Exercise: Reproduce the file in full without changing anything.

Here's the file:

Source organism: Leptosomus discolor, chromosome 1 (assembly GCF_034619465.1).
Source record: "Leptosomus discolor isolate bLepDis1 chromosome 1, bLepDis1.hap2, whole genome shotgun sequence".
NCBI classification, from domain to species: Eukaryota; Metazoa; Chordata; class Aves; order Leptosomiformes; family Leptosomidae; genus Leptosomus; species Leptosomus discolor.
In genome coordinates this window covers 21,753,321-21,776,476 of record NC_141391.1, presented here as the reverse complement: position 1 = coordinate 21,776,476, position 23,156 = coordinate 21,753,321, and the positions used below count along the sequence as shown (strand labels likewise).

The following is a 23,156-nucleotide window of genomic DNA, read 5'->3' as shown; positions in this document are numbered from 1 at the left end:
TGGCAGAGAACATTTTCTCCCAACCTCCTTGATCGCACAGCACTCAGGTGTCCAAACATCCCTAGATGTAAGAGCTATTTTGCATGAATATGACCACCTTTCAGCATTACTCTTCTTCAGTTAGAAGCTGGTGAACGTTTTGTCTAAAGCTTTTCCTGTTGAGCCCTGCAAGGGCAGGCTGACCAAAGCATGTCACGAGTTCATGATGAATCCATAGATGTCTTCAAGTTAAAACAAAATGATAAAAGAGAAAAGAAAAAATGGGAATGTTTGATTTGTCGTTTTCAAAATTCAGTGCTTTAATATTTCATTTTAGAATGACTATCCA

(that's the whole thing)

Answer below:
Source organism: Leptosomus discolor, chromosome 1 (assembly GCF_034619465.1).
Source record: "Leptosomus discolor isolate bLepDis1 chromosome 1, bLepDis1.hap2, whole genome shotgun sequence".
NCBI classification, from domain to species: Eukaryota; Metazoa; Chordata; class Aves; order Leptosomiformes; family Leptosomidae; genus Leptosomus; species Leptosomus discolor.
In genome coordinates this window covers 21,753,321-21,776,476 of record NC_141391.1, presented here as the reverse complement: position 1 = coordinate 21,776,476, position 23,156 = coordinate 21,753,321, and the positions used below count along the sequence as shown (strand labels likewise).

The following is a 23,156-nucleotide window of genomic DNA, read 5'->3' as shown; positions in this document are numbered from 1 at the left end:
TGGCAGAGAACATTTTCTCCCAACCTCCTTGATCGCACAGCACTCAGGTGTCCAAACATCCCTAGATGTAAGAGCTATTTTGCATGAATATGACCACCTTTCAGCATTACTCTTCTTCAGTTAGAAGCTGGTGAACGTTTTGTCTAAAGCTTTTCCTGTTGAGCCCTGCAAGGGCAGGCTGACCAAAGCATGTCACGAGTTCATGATGAATCCATAGATGTCTTCAAGTTAAAACAAAATGATAAAAGAGAAAAGAAAAAATGGGAATGTTTGATTTGTCGTTTTCAAAATTCAGTGCTTTAATATTTCATTTTAGAATGACTATCCA